This article was authored by Mick Yates after a workshop as part of CCC1, with input from many participants
There is a real difference between Managers and Leaders (Peter Drucker, 1954; John Kotter, 1996). Leaders need to be great Managers, but Managers are not always great Leaders. Managers are essentially a 20th century concept, as complex, non-military work organizations grew. Managers run organizations, and Managers have a responsibility to perpetuate their Enterprise. However, whilst Managers can often institutionalize the “status quo”, Leaders are focused on change.
Managing was once defined as:
“Knowing exactly what you want men to do, and then seeing that they do it in the best and cheapest way”. (Frederick Taylor, 1903)
Kotter, in his book on “Leading Change” (1996), uses the lens of change to drive a very clear distinction between Management and Leadership. He says:
“Management is a set of processes that can keep a complicated system of people and technology running smoothly. The most important aspects of management include planning, budgeting, organizing, staffing, controlling, and problem solving.
Leadership is a set of processes that creates organizations in the first place or adapts them to significantly changing circumstances. Leadership defines what the future should look like, aligns people with that vision, and inspires them to make it happen despite the obstacles”.
Change is thus central to Leadership. Without a need for change, the concept of Leadership is meaningless. Leadership is not an abstract concept – it is a practical activity, with a specific goal in mind. And it depends on the environment and situation at the time. For example, the need for change in India pre-independence demanded that someone (Gandhi) arose to lead and organize the cause.
In this sense, Leadership varies by situation as a good Leader in one circumstance may not be successful in another (changed) circumstance. A classic example is Winston Churchill, who succeeded as a wartime Leader and then failed in peacetime by loosing a General Election. He was unable to reflect the change in people’s post-war needs and attitudes. By contrast, Charles De Gaulle was a strong wartime Leader, who seemingly was always able to reflect the changing needs of the populace from wartime to peacetime. He still held consistent views on the future role of France – but by reflecting the popular mood change he succeeded in both situations.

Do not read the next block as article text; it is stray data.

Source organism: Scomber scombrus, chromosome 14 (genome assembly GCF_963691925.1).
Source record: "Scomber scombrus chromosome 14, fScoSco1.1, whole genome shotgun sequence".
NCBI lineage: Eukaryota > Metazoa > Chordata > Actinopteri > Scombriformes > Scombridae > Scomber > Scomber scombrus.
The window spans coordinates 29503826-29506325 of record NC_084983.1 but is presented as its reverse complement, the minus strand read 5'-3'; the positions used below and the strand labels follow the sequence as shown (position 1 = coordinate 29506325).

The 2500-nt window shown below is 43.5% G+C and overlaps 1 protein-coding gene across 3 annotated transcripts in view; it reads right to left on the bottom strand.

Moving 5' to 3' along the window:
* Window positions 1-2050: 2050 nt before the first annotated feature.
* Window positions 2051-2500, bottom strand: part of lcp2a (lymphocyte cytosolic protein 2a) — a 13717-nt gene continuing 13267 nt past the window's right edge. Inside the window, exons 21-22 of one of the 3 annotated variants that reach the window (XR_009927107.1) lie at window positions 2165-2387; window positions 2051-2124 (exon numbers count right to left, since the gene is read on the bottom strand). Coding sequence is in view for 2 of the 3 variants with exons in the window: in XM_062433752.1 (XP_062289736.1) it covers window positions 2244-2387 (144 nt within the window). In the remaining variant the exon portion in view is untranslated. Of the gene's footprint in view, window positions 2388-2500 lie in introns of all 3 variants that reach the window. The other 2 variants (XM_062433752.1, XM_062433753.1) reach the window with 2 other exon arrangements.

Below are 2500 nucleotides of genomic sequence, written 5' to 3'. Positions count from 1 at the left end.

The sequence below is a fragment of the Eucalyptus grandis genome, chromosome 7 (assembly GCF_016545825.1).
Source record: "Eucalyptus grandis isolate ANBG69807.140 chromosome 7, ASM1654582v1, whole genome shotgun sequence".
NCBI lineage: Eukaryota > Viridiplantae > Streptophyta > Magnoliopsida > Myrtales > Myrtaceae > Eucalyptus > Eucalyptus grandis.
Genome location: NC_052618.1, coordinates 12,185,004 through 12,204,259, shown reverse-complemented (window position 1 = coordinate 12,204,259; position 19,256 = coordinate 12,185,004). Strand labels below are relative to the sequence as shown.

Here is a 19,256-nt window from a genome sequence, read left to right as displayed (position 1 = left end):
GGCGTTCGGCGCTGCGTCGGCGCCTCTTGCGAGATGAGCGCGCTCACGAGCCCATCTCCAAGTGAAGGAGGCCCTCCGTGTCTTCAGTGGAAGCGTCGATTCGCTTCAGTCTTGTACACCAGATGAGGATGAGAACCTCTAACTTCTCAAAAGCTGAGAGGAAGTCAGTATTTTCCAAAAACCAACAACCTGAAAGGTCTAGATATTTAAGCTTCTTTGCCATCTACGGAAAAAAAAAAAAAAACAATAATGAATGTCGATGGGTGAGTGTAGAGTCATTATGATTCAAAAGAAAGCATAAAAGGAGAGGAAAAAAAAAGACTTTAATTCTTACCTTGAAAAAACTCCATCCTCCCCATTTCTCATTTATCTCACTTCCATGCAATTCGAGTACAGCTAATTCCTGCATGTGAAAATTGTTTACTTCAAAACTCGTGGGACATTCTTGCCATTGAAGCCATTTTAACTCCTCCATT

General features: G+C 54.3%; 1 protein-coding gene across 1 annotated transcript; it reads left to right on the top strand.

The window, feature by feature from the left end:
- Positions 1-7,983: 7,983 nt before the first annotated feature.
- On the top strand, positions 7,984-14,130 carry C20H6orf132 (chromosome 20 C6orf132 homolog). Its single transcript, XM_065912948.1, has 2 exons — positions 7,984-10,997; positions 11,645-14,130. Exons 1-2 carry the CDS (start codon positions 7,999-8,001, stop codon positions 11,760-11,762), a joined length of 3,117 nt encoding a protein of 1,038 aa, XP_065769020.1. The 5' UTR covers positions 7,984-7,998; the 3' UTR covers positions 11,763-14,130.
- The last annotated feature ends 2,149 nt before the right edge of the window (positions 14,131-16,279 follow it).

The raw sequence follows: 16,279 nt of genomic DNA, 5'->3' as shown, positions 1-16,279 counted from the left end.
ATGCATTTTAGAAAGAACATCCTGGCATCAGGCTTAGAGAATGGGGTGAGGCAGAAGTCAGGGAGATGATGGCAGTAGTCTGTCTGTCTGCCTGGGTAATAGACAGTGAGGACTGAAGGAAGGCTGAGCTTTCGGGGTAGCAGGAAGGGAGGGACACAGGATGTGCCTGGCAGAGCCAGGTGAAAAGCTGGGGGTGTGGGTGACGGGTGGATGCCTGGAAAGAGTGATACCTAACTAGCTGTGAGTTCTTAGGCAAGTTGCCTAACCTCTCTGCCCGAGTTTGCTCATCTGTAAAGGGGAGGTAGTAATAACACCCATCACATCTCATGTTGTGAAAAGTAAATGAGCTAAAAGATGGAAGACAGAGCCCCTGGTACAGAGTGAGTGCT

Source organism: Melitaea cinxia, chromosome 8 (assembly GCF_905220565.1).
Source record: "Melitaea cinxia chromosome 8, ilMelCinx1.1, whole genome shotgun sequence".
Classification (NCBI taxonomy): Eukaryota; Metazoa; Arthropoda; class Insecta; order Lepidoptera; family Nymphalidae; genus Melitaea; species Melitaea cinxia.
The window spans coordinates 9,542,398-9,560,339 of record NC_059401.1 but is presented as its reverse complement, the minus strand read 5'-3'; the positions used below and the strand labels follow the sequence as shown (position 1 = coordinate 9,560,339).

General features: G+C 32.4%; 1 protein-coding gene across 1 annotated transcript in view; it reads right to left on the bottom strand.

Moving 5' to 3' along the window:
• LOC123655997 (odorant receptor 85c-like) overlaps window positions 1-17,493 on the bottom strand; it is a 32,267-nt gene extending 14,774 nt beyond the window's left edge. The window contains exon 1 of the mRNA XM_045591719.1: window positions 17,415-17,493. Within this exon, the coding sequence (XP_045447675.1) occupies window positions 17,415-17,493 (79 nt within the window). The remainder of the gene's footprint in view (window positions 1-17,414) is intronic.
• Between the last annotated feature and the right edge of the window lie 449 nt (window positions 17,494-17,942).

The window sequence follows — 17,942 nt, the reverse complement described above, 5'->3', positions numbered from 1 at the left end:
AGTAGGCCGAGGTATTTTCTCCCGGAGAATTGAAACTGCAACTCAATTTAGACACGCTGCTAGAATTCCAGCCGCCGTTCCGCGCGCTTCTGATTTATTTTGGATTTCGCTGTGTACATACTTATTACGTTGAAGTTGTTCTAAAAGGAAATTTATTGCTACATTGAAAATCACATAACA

Kotter suggested that there is a sequence in any change activity.
- establish a sense of urgency
- create a guiding coalition
- develop a clear vision
- share the vision
- empower people to overcome obstacles
- secure short term wins
- consolidate and keep moving
- anchor the change
In this author’s view, “vision” should be transposed with Kotter’s “sense of urgency” – hurrying to shoot before deciding what to shoot is not a good strategic choice. Change efforts often fail because the real end state of the change is insufficiently thought through. Second, our learning suggests that the detailed execution of a change is usually where it succeeds or fails, and this must be added to Kotter’s list.
Research was also conducted by Keith Grint at Oxford University on the common characteristics of successful change processes (2003/4). Mick Yates and the Change Leaders group worked on the ideas, leading to a suggested Best Practice framework.
Our work shows that the sequence of change activities fits well within the 4E’s Leadership Framework. This framework (discussed in detail in another paper in this series, and referencing Envision – Enable – Empower – Energize) is focused on “actions in use” rather than “espoused” competencies or behaviours.
The first three Es are the collective “what” and “how”, whilst the last E is the individual “why”, for the Leader and the team.
- Envision – Values-driven setting of goals and strategies
- Enable – Identifying tools, technologies, organization structures & people
- Empower – Creating trust & interdependence between Leader & Follower
- Energize – The personal Leadership motor to drive the entire system
We suggest an eleven point Change Framework.
- an accepted need for change
- a viable vision of an alternative state
- change agents in place – with a guiding coalition
- sponsorship from above
- realistic scale & pace of change – with sense of urgency
- an integrated transition programme
- organization shape to show how tasks and people fit
- a symbolic end to the status quo
- a plan for likely resistance
- constant advocacy – maintain momentum of change
- a locally owned benefits plan
To explain each point in more detail, please see Part 2
For more details on the 4E’s Leadership Framework, which was Mick’s MSc work on CCC, link here